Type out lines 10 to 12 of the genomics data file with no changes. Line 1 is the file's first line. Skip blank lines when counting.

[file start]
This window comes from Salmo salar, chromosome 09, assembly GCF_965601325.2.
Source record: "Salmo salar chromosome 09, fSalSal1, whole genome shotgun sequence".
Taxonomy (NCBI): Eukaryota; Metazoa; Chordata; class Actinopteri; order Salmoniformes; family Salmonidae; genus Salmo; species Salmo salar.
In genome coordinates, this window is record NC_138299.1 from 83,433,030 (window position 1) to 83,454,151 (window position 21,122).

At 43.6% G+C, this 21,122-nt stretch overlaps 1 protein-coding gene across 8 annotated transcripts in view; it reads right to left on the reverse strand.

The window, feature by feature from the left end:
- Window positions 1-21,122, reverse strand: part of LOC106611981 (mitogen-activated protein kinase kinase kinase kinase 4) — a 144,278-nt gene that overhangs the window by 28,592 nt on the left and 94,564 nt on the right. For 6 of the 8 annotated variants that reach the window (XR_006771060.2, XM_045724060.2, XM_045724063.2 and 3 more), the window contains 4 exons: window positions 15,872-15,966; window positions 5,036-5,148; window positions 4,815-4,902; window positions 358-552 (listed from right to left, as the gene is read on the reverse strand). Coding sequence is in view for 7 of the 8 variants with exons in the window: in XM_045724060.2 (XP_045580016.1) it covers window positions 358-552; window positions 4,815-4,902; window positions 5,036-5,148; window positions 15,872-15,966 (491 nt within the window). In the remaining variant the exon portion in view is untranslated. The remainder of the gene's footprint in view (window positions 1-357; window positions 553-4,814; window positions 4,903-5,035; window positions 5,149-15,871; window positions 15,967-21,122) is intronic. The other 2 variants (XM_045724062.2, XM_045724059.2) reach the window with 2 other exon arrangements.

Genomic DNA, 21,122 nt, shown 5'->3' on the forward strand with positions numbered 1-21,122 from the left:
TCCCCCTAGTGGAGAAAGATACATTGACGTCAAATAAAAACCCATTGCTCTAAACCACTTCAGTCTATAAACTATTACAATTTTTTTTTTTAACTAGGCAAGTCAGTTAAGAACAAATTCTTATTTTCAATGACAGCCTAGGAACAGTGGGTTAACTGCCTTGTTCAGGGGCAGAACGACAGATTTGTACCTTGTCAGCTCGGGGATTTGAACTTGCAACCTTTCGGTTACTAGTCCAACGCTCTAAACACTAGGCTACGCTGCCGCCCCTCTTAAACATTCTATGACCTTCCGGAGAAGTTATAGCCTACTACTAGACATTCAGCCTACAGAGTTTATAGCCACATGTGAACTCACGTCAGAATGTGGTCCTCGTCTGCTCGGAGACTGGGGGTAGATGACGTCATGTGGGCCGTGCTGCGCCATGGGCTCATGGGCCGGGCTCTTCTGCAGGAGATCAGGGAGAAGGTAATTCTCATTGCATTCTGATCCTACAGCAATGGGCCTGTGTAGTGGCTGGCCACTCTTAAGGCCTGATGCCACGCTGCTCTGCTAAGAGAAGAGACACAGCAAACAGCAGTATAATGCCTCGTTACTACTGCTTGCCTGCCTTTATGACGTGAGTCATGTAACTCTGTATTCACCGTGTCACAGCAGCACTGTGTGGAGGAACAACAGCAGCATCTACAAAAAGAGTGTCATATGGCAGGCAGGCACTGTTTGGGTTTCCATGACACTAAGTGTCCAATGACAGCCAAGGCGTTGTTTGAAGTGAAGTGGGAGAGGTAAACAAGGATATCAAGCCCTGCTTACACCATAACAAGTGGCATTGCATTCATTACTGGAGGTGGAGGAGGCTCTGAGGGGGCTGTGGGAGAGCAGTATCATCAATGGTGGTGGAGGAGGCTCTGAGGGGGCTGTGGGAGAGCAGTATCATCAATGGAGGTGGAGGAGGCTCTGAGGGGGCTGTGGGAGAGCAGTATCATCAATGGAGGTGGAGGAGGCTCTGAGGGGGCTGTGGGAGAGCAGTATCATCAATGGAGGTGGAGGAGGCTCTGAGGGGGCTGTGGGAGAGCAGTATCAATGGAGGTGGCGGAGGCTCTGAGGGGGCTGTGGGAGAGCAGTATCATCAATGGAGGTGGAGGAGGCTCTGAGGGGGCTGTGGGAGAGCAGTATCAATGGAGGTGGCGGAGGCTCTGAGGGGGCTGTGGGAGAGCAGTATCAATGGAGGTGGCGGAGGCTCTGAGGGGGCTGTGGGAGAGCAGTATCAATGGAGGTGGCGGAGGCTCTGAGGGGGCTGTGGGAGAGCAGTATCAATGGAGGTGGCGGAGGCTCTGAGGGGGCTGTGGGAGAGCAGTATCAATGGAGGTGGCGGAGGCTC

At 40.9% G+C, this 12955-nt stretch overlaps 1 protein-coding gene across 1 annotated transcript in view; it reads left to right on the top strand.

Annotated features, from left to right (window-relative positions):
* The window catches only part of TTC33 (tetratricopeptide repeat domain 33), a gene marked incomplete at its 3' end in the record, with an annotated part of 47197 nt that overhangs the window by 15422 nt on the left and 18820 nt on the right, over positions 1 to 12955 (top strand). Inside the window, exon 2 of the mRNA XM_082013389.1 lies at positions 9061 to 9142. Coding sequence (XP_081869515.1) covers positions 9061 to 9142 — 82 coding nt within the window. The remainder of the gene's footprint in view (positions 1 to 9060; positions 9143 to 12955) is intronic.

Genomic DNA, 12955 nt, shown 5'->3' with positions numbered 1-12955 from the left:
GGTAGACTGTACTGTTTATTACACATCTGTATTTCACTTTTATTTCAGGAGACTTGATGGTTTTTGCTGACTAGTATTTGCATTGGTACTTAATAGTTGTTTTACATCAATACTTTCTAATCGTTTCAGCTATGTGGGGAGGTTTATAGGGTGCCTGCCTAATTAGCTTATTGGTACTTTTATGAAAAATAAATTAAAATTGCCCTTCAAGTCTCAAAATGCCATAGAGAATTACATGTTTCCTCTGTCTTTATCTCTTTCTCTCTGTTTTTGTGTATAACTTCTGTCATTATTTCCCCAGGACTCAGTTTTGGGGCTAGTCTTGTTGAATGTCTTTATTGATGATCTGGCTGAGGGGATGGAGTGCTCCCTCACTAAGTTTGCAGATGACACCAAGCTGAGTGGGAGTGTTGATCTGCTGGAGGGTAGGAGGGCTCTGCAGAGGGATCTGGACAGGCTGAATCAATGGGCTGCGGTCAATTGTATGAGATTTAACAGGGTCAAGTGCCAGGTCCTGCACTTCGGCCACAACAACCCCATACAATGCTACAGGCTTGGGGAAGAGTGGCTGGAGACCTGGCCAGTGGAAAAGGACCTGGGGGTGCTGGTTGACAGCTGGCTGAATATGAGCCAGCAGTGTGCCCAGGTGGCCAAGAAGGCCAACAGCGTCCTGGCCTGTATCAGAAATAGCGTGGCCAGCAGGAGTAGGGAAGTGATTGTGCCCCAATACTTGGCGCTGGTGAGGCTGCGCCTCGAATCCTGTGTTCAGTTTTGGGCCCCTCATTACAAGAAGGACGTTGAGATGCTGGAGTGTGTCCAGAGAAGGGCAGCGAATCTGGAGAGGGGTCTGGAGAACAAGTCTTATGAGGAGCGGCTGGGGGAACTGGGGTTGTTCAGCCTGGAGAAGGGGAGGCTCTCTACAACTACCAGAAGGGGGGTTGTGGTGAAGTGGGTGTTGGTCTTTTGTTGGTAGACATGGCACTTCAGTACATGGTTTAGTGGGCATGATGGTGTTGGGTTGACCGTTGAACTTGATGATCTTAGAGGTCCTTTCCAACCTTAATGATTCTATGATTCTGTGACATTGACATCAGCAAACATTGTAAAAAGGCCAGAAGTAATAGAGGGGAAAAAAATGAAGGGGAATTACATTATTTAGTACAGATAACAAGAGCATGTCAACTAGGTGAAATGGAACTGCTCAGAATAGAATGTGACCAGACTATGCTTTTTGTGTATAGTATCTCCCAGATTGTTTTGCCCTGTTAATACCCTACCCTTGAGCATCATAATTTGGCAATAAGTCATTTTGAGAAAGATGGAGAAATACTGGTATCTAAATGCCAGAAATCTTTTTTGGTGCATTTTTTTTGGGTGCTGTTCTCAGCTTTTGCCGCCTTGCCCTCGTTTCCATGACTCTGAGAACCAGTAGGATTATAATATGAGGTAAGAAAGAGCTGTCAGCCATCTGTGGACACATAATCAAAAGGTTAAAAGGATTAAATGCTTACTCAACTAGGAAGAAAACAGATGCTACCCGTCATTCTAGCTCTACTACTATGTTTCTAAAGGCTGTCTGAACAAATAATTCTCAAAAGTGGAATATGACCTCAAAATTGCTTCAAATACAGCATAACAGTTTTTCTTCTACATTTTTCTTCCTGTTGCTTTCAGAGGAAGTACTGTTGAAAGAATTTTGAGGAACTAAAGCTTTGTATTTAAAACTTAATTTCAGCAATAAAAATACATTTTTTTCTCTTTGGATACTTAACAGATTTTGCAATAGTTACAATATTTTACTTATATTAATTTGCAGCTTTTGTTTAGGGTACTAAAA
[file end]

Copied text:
At 40.9% G+C, this 12955-nt stretch overlaps 1 protein-coding gene across 1 annotated transcript in view; it reads left to right on the top strand.

Annotated features, from left to right (window-relative positions):
* The window catches only part of TTC33 (tetratricopeptide repeat domain 33), a gene marked incomplete at its 3' end in the record, with an annotated part of 47197 nt that overhangs the window by 15422 nt on the left and 18820 nt on the right, over positions 1 to 12955 (top strand). Inside the window, exon 2 of the mRNA XM_082013389.1 lies at positions 9061 to 9142. Coding sequence (XP_081869515.1) covers positions 9061 to 9142 — 82 coding nt within the window. The remainder of the gene's footprint in view (positions 1 to 9060; positions 9143 to 12955) is intronic.